Blog Archive
15th May 2012

 

We've sifted through the entries, including loads of really strong ones, and we have a winner..... Our guest blogger for Euro 2012, heading there by InterRail to see all of Ireland's group games is.....

Gary O'Reilly from Dublin Celbridge in Co Kildare!

Well done Gary, whose blog entry "Joxer goes to Paris" is below.

Hard luck everyone else, in particular our excellent runners-up: Hugh Gallagher, Cathal Dennehy and Aidan Coffey.  If we had four sets of trips, we'd love to send you all.  As a small consolation prize, we'll send you each a Trekker ticket, which gives you four days unlimited travel around the Iarnród Éireann network.

Gary will be our guide to Euro 2012 here on the Railway Lines blog, and if his tale of that fateful night in Stade de France is anything to go by, reading Gary's updates will be the next best thing to being there.

JOXER GOES TO PARIS

The minute the draw was made, actually no, the second it was made, I raced onto Ryanair to get a cheap flight to Paris. They had beaten me to it. In anticipation, I had checked the day before and the flights were 60 euro – I should have taken a gamble. But I didn’t, and I was now being quoted up to 500 euro for Ryanair to blow its trumpet and dump me an hour outside Paris.

I didn’t care, I just knew I had to be at the Stade de France on Wednesday November 18th 2009. I just knew that it would be a truly historic night. However, I was in college at the time eating pot noodles, and I had seemingly been priced out of the game. Granted I didn’t go to many lectures, but I had picked up enough during my three years “studying” economics to know that my hopes of being there were slim.

But just like Joxer, I had a dream! Taking heart from Christy Moore’s anthem, I believed that I was destined for a similarly epic adventure. I weighed up every conceivable option and ended up on a 6.15 AM flight to Frankfurt on match day. €80 return – who’s the mug now I smugly asked as the trumpet rang in my ears upon reaching German soil. I thought that my plans were far fetched, but the flight to Frankfurt was a sea of green and by the time the flight attendants began their respective sales pitches, we were already screaming a team of Gary Breen’s! Virtual strangers at Dublin airport, we were now brothers in arms – Traps army. The next mission was to get to Paris.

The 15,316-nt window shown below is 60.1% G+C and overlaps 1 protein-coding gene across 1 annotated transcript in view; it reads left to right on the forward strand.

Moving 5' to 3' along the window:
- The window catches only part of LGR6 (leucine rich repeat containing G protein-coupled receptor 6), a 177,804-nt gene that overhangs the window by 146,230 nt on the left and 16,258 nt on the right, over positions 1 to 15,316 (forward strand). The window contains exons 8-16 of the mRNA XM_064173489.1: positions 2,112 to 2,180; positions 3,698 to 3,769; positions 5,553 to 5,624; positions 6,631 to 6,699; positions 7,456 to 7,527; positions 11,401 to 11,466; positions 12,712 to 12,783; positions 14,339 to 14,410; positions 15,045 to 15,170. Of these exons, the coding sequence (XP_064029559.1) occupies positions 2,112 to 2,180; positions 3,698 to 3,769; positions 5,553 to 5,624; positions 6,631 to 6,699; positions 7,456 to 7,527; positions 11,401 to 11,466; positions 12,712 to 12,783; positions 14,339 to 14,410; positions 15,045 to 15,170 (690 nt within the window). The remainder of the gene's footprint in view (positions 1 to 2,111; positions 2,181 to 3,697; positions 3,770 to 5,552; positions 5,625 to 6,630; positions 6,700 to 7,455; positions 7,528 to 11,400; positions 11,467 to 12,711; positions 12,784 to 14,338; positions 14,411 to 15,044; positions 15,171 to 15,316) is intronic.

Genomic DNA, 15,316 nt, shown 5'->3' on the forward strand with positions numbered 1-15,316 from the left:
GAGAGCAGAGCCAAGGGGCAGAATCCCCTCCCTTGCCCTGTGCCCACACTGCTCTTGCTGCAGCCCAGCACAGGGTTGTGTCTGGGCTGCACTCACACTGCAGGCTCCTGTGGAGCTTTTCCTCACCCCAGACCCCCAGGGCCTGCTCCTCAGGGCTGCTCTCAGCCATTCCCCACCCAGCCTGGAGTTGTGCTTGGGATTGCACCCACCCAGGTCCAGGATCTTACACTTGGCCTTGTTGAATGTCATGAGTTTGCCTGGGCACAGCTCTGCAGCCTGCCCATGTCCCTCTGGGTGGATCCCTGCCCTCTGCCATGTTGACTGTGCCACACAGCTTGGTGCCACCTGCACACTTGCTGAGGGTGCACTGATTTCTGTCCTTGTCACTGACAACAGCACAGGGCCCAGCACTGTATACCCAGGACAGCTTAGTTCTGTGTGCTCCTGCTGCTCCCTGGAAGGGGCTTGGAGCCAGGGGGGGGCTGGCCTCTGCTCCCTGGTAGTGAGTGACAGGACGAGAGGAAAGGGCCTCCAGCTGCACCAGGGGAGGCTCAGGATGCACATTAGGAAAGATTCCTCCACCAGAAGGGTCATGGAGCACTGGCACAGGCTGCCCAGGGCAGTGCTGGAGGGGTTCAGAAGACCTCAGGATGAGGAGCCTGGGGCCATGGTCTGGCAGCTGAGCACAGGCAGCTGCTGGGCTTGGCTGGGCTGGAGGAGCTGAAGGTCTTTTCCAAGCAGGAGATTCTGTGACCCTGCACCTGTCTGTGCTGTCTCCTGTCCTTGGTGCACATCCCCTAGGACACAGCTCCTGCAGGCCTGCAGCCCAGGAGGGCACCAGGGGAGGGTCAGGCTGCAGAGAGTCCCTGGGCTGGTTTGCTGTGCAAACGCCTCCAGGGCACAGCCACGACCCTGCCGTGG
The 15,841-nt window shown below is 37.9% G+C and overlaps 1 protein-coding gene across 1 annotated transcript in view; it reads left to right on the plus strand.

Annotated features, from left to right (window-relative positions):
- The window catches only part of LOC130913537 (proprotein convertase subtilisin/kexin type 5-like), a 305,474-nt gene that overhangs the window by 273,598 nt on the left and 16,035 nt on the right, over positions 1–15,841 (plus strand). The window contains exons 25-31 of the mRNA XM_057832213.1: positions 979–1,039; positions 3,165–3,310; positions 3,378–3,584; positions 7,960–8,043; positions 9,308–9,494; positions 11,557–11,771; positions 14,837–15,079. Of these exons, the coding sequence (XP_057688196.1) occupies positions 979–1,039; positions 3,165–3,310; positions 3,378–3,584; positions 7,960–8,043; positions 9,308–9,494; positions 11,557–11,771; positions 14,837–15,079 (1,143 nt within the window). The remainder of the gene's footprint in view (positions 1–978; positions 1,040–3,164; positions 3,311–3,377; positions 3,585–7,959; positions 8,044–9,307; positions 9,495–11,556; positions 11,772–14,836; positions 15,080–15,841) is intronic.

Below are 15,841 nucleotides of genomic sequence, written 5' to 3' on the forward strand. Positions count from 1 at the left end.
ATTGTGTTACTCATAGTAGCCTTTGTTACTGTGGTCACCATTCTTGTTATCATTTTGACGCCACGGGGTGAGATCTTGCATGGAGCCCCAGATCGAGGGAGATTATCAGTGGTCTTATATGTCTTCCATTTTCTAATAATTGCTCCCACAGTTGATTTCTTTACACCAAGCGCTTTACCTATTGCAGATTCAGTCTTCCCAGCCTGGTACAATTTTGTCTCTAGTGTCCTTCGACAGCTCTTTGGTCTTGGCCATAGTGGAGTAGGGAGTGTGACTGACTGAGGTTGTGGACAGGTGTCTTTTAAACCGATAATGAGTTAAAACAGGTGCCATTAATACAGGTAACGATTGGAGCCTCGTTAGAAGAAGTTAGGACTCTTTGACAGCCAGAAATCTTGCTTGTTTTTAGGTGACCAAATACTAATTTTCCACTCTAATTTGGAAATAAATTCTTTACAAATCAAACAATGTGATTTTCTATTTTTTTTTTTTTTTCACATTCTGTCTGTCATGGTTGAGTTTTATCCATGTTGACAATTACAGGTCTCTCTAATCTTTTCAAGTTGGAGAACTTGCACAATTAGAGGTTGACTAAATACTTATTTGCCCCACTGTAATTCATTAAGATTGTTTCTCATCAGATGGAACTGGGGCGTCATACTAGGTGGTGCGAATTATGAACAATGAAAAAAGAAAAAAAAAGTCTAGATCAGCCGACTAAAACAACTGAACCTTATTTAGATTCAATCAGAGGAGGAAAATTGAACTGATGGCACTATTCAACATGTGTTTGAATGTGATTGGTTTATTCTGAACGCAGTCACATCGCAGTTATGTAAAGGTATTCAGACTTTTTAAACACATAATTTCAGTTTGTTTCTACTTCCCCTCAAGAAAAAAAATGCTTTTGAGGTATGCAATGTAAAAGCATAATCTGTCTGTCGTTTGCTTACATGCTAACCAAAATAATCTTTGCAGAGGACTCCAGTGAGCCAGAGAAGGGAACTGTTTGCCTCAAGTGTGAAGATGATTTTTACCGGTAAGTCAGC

As we all clattered and clinked the botlles of Heineken through the carriage of the Paris bound train, we quickly realised it was a Wednesday morning. The German commuters were completely perplexed. Why are these Irish people on this train? Why are they drinking at this hour? Who the Kraus is Gary Breen!? The craic was 90! In a strange way I think we were a bit disappointed when we arrived at la gare. As we descended upon the Eiffel tower, that disappointment was immediately replaced with a giddyness that I hadnt felt since the Christmas of ’93 and the sight of my Nintendo. I’m no good a judging crowd sizes, but there were millions of Irish fans in expectant mood, singing songs and drinking cheap bottles of wine.

The buzz outside the stadium was incredible. Electric. It really felt like we were at home and we were all certain of victory. As we admired the beautiful blonde walking by, we realised she was familiar. It was Claudine Keane. http://s1172.photobucket.com/albums/r573/goreilly1/?action=view¤t=ClaudineKeane.jpg

Before we let her get back to her friend, I told her that tonight was going to make a hero of her husband. I promised her.

I finally made it to my seat up in the heavens. I was a proud man singing Amhran na Bhfiann, but I was prouder that I climbed all 2 million steps without spilling a drop of my pint. These pictures below from my seat shows the section of the stadium where the majority of Traps army were based:

http://s1172.photobucket.com/albums/r573/goreilly1/?action=view¤t=COYBIG.jpg

http://s1172.photobucket.com/albums/r573/goreilly1/?action=view¤t=StadedeFrancefromtheheavens.jpg

The goal that we are overlooking is the same goal that Robbie Keane found with a cool finish on 32 minutes. We went ballistic. That goal is what fans live for. Those moments will live with me forever. By the time I calmed down, I realised I was had no idea where my seat had gone, and I had to climb the steps again. This time the pint was gone.

We battled heroically and dominated the second half. The noise we made was deafening. We won the game in 90 minutes, and the game went to extra time. “What happened next was history, brought tears to many eyes”. All of our dreams came crumbling cruelly down. In a scene from Croke Park, Terry Henry extended a clinical hand pass to William Gallas who tapped it home. The Stade de France holds 80000 people. We all saw this blatant act. I was miles away but there was no doubt in my mind. Unfortunately the referee, Martin Hansson, wasn’t so sure. As the texts messages flooded in, our suspicions were confirmed and we were incandescent with rage.  The only small comfort was that even the French supporters were empathetic. They seemed genuinely embarrassed at what had just unfolded. Surely Fifa would order a replay? Why didn’t this trip have a happy ending like Joxer? Where was our Ray Houghton? I had never known such despair.

My thoughts then turned to the long, gruelling and depressing journey home. Why the feck did I have to go back through Frankfurt!? Thankfully I am going to Poznan in Style. Thank you Irish Rail!

 

1 Comment

2012-05-15 at 10:05am

Gary says:

Just about sunk in now - unbelievable Jeff!! Thanks a million!!!!!!!!

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